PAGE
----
The mechanics of chapterization

Last time we talked about chapter breaks from a story standpoint. Now let’s look at the mechanics of how to do it.

I don’t recommend breaking your book out into chapters until you’re in at least your second draft and maybe even later. If you put chapter breaks in early, you may just wind up replacing and renumbering them if you move scenes around while editing. So wait until you’re sure the structure is solidly in place. Truth is, chapterizing can be the last thing you do before submitting the manuscript. Continue reading

Chapter length is important to structure

It may seem trivial, but how long to make the chapters in a novel is a detail worth paying attention to. But this item also bears some explanation.

Chapters are of approximately similar lengths.

Generally speaking, you want your chapters to be consistent in their length, as jerking back and forth between long chapters and short ones can be distracting. You don’t want to throw the reader out of the story with thoughts like this chapter is going on forever or wow, that was a short chapter. Continue reading

A strong opening will grab readers

Many readers, whether in a shop or on Amazon, will make a decision about whether to buy a book by reading the first few pages. If you’re lucky, they read pages. They may only read the first few lines.

And if you are seeking traditional publication, whether through an agent or acquisitions editor, your first few lines must be brilliant to set you apart from all the other manuscripts on those desks.

A strong opening hook pulls the reader into the story.

There are several things a novel’s opening can do. It can, among other things, reveal character, set the tone for the book, give a flavor of what the conflict will be, or show the setting. If you can do two or three of these things at once, go for it. But beware of trying to do too much in a short space. You want to intrigue the readers, not give them sensory overload. Continue reading

Find the right starting point for your novel

Figuring out how to open your story is difficult, because there might be any number of “right times” to begin your story. But in the Elements of Fiction Editing Checklist I have avoided phrasing things in the negative, so rather than saying “don’t start at the wrong time,” I put it this way:

The story begins in the right place.

This item is on most editor’s checklists because one of the most common errors we see is two or three chapters of prelude—sometimes more—before the story reaches an engaging starting point. As a freelance editor, I can tell you to delete these chapters to move that point up to the beginning. But if those chapters are present while you are seeking traditional publication or self-publishing, you may not hold the attention of the acquisitions editor or reader long enough to make the sale. Continue reading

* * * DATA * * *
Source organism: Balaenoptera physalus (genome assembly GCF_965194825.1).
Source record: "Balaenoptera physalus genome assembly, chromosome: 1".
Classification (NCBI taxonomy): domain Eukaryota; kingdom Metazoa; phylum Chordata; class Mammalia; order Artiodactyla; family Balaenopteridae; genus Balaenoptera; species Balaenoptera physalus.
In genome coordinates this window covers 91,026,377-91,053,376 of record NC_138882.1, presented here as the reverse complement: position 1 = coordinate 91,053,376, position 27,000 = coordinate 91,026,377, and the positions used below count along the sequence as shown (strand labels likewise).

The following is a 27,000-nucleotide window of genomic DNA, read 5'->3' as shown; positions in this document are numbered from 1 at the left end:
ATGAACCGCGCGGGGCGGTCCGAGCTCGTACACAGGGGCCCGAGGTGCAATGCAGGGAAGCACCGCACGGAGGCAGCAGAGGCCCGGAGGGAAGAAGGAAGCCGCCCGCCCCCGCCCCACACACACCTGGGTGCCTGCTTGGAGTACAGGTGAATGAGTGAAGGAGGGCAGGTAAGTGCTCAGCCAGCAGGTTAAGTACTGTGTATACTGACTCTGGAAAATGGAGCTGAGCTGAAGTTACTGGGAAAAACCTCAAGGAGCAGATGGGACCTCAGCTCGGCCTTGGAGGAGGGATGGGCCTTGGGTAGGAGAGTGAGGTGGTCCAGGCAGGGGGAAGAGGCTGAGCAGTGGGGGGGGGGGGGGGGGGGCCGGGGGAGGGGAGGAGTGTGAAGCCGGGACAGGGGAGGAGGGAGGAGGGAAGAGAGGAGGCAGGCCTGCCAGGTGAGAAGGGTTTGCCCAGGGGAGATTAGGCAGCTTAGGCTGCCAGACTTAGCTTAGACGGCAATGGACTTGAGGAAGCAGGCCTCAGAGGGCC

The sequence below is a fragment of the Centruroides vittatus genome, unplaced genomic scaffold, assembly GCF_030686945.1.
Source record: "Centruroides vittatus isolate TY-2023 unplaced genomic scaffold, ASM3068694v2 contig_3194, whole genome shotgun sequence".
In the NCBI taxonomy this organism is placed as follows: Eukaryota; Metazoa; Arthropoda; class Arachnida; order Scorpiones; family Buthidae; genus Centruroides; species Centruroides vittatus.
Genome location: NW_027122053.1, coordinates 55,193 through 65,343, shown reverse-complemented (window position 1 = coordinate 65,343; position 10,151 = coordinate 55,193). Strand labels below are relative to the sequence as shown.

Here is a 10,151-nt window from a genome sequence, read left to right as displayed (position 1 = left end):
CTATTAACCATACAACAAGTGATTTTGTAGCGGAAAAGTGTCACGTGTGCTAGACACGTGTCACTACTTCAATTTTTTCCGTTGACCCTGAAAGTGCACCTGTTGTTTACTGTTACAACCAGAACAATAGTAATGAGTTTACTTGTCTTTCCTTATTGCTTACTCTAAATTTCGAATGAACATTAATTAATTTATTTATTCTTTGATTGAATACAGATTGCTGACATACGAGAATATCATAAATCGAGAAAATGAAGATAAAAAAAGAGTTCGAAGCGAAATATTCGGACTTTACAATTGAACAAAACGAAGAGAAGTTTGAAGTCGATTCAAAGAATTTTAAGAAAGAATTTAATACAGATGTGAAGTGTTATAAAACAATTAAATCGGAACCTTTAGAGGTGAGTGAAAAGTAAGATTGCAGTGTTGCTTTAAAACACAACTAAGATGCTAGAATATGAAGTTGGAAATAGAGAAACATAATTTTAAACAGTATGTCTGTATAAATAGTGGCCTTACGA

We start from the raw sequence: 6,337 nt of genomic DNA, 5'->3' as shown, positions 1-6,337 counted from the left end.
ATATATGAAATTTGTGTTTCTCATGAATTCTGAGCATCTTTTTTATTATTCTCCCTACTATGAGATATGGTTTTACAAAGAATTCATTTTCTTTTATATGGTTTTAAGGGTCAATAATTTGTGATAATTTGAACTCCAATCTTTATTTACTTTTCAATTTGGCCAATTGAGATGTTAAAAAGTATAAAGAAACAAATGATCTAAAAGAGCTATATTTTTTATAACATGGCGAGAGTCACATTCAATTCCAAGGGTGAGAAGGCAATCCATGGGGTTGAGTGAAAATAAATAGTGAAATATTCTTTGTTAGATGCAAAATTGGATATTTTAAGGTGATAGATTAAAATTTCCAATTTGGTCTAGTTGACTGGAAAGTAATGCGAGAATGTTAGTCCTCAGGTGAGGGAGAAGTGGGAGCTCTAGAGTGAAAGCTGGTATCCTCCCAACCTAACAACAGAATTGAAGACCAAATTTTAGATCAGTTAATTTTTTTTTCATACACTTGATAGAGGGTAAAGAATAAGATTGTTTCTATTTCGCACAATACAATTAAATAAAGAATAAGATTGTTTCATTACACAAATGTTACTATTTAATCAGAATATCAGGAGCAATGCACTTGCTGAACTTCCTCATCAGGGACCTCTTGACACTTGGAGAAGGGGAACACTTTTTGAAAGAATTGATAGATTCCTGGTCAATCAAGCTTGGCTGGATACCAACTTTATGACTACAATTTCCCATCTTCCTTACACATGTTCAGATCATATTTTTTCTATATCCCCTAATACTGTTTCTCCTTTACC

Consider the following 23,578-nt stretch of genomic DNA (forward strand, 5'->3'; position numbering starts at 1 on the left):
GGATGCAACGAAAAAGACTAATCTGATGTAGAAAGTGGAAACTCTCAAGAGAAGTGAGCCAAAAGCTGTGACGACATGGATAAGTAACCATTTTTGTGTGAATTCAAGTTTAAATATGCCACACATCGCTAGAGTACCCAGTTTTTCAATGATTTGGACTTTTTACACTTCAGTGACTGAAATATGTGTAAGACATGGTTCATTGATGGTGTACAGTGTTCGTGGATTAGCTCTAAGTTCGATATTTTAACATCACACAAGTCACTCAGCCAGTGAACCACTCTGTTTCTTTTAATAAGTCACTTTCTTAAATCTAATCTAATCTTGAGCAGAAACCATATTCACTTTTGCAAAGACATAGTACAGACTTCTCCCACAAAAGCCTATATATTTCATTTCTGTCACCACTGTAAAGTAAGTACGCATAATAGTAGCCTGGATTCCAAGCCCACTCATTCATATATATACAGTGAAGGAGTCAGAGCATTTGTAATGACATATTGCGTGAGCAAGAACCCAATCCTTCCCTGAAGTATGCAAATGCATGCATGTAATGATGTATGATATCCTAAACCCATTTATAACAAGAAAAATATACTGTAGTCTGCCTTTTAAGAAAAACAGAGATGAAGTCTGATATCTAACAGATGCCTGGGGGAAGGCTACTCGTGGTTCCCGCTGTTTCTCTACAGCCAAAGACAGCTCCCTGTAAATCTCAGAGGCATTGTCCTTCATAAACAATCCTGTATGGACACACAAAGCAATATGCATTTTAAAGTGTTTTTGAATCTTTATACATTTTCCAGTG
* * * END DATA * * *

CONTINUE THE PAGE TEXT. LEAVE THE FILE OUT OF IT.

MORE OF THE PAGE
Avoid the unnecessary prologue

I took a week off for the Realm Makers conference. Had a fabulous time with all my fellow SpecFic writers, and got some good feedback on my class about representing multiple languages in speculative fiction. Based on that feedback, I’ll be putting the information into a white paper later this year.

The winners of the awards for Christian Speculative Fiction were announced, with the Clive Staples Award going to Patrick Carr for A Cast of Stones. In the Parable Awards for cover design, second place went to Kirk DouPonce for the cover of Amish Vampires in Space by Kerry Nietz, and first place to Alexandre Rito for the cover of Numb by John Otte.

OK, enough about Realm Makers. Where were we?

Ah, yes, we were talking about structure. Next up on the Elements of Fiction Editing Checklist:

Prologue, if used, is necessary and engaging.

On a recent episode of the Writing Excuses podcast, the hosts were asked whether a prologue should be included in one’s proposal when the agent or editor asks for “the first three chapters.” The short answer is yes. The long answer is — if you could omit the prologue and still have your story make sense, then what is the prologue doing there in the first place? Continue reading

An alternative to the five-act structure

The traditional three- and five-act structure is great for writers who outline. For those who don’t, not so much which is why it’s not a huge problem if you look at this item on the checklist and can’t really check it off:

Key events or turning points form a three- or five-act structure.

Being a firm believer in the power of the outline, I love the idea of five-act structure. But some people can’t write that way. We often call them “seat of the pants” writers or pantsers. These are the kind of writers who say “I need to write the story to find out how it ends.” If you are this kind of writer, this kind of structure may be unenjoyable or even unfeasible. Not every story fits in this mold.

And story is what should guide your decisions. Not “rules.” Continue reading

Choose your novel’s structure

We’ve completed the Plot segment of the Elements of Fiction Editing Checklist, and now we move on to Structure.

Traditionally, writing instructors have advocated a structure for novels modeled after that used in theater, which is why this item is on the checklist:

Key events or turning points form a three- or five-act structure.

You could plan your structure before you write, but if you’re not an outliner, this may not be enjoyable or feasible. But we’re editing now, and once you’ve finished first draft, you can examine it to see whether your story fits one of the usual models, and tweak if you choose to. Continue reading